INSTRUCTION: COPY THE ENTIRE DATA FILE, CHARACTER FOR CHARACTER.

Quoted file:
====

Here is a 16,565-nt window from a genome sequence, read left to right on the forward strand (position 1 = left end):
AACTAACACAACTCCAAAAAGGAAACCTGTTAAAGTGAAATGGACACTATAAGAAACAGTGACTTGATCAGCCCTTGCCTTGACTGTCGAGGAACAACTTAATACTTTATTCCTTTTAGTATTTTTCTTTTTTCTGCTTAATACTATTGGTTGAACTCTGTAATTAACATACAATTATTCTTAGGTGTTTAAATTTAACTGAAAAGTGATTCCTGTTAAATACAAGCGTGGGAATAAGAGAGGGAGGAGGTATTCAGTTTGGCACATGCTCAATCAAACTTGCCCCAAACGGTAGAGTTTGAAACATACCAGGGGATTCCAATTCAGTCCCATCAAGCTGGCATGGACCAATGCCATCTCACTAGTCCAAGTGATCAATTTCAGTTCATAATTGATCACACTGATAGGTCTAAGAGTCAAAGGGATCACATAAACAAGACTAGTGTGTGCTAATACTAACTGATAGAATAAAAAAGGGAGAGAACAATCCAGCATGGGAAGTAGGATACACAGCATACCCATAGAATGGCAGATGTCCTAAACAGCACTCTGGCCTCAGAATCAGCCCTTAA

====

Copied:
Here is a 16,565-nt window from a genome sequence, read left to right on the forward strand (position 1 = left end):
AACTAACACAACTCCAAAAAGGAAACCTGTTAAAGTGAAATGGACACTATAAGAAACAGTGACTTGATCAGCCCTTGCCTTGACTGTCGAGGAACAACTTAATACTTTATTCCTTTTAGTATTTTTCTTTTTTCTGCTTAATACTATTGGTTGAACTCTGTAATTAACATACAATTATTCTTAGGTGTTTAAATTTAACTGAAAAGTGATTCCTGTTAAATACAAGCGTGGGAATAAGAGAGGGAGGAGGTATTCAGTTTGGCACATGCTCAATCAAACTTGCCCCAAACGGTAGAGTTTGAAACATACCAGGGGATTCCAATTCAGTCCCATCAAGCTGGCATGGACCAATGCCATCTCACTAGTCCAAGTGATCAATTTCAGTTCATAATTGATCACACTGATAGGTCTAAGAGTCAAAGGGATCACATAAACAAGACTAGTGTGTGCTAATACTAACTGATAGAATAAAAAAGGGAGAGAACAATCCAGCATGGGAAGTAGGATACACAGCATACCCATAGAATGGCAGATGTCCTAAACAGCACTCTGGCCTCAGAATCAGCCCTTAA